WASHINGTON (Legal Newsline) – The U.S. Supreme Court has issued its latest decision over a decades-old question as to whether auto dealership “service advisers” are excluded under a specific Fair Labor Standards Act overtime exemption.
Congress enacted an exemption in 1966 stating that “any salesman, partsman, or mechanic primarily engaged in selling or servicing automobiles” at a covered dealership was exempt from the overtime compensation requirement.
In 1970, the Department of Labor (DOL) defined “salesman” to mean “an employee who is employed for the purpose of and is primarily engaged in making sales or obtaining orders or contracts for sale of the vehicles…which the establishment is primarily engaged in selling.” The regulation excluded service advisers.
Over the years, however, the DOL has gone backward and forward on this issue until 2011, when it issued a formal regulation stating that service advisers did not qualify under the exemption.
The U.S. Court of Appeals for the Ninth Circuit held that the DOL’s 2011 rule was entitled to substantial deference and sided with the DOL on the issue; however, the Supreme Court rejected the Ninth Circuit’s analysis because the DOL failed to provide a meaningful explanation for its decision change.
According to John Doran, a member at Sherman & Howard LLC who spoke to Legal Newsline, the court in Encino Motorcars LLC v. Navarro that a federal agency is required to provide some justification for a rule change after years of reliance on the DOL’s prior interpretation of the exemption with the new rule producing a 180-degree turnabout on its previous clarification.
“The court held that the DOL failed to provide even a slender reed of an explanation for its about-face, and therefore the DOL’s new interpretation was not entitled to any deference,” Doran said.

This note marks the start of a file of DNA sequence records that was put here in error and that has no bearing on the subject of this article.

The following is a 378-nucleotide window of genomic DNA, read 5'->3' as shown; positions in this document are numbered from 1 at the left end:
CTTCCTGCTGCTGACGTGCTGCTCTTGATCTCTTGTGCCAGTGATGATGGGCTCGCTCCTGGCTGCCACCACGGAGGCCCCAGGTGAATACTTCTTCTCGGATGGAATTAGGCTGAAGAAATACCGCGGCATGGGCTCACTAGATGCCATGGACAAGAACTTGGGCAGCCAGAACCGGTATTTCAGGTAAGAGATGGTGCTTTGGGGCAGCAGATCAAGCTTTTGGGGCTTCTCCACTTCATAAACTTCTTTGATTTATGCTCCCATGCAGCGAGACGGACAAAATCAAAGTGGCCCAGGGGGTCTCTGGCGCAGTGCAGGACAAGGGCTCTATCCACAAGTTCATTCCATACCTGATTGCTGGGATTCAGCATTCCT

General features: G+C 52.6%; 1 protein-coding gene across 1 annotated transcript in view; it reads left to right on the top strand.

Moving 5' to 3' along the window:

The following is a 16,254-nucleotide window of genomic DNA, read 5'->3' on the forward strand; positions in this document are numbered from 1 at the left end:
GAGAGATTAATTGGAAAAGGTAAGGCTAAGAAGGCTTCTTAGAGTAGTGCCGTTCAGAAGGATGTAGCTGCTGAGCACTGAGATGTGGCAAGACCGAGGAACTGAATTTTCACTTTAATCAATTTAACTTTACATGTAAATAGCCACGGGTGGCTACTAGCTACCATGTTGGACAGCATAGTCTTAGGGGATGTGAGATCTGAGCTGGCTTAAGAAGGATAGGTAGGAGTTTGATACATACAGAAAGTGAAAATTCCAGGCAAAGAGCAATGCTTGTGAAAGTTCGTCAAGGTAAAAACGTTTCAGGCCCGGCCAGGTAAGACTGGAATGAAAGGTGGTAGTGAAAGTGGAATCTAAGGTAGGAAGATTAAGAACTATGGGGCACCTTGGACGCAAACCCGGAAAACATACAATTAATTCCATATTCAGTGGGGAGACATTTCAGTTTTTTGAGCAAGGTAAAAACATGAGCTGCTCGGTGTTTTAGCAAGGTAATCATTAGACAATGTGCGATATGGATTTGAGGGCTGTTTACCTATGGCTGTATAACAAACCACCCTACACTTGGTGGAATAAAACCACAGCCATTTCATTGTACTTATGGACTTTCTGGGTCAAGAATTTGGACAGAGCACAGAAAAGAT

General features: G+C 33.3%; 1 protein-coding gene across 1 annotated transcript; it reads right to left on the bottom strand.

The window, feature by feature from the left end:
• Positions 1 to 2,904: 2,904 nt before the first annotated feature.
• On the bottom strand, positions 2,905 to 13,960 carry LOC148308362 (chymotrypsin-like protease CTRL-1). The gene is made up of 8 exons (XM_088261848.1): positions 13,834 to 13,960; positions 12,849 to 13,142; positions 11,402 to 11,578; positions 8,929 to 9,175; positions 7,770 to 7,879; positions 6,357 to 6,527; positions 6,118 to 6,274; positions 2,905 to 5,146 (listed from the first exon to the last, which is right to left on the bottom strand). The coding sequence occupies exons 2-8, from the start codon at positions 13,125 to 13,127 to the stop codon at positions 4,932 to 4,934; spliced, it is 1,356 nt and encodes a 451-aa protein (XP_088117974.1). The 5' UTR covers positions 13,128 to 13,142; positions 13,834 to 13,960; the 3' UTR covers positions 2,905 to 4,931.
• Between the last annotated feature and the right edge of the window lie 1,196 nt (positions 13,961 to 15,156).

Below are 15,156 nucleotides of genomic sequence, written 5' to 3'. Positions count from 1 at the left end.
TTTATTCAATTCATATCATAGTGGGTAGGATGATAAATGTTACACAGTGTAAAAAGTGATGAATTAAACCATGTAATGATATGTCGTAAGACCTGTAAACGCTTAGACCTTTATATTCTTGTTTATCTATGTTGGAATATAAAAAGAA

The Ninth Circuit had relied on the DOL’s new rule, basing its decision in large part on the substantial deference a court usually owes to an agency’s rules.
“Stripped of that deference, the 9th Circuit will now have to analyze the exemption, the legislative history of the exemption, and the facts of the case to determine whether, in fact, Congress intended to cover service advisers under the exemption,” Doran said.
Not only that, but the DOL will now have to determine what, if anything, it will do. However, it is thought that the DOL will continue to enforce the new rule until a court orders it not to.
Or, it could conceivably go back to square one and begin the process of re-enacting the new rule supported by reasons for its new interpretation of the exemption. Doran, however, believes this to be clumsy and unlikely.
This case is not likely to reach an agreement anytime soon and is likely to still take years before a final resolution has been reached by both sides.
“The Ninth Circuit process itself could take another 12 to 18 months,” Doran said. “Should the case again make it to the Supreme Court, we are looking at another 12 to 18 months on top of that.”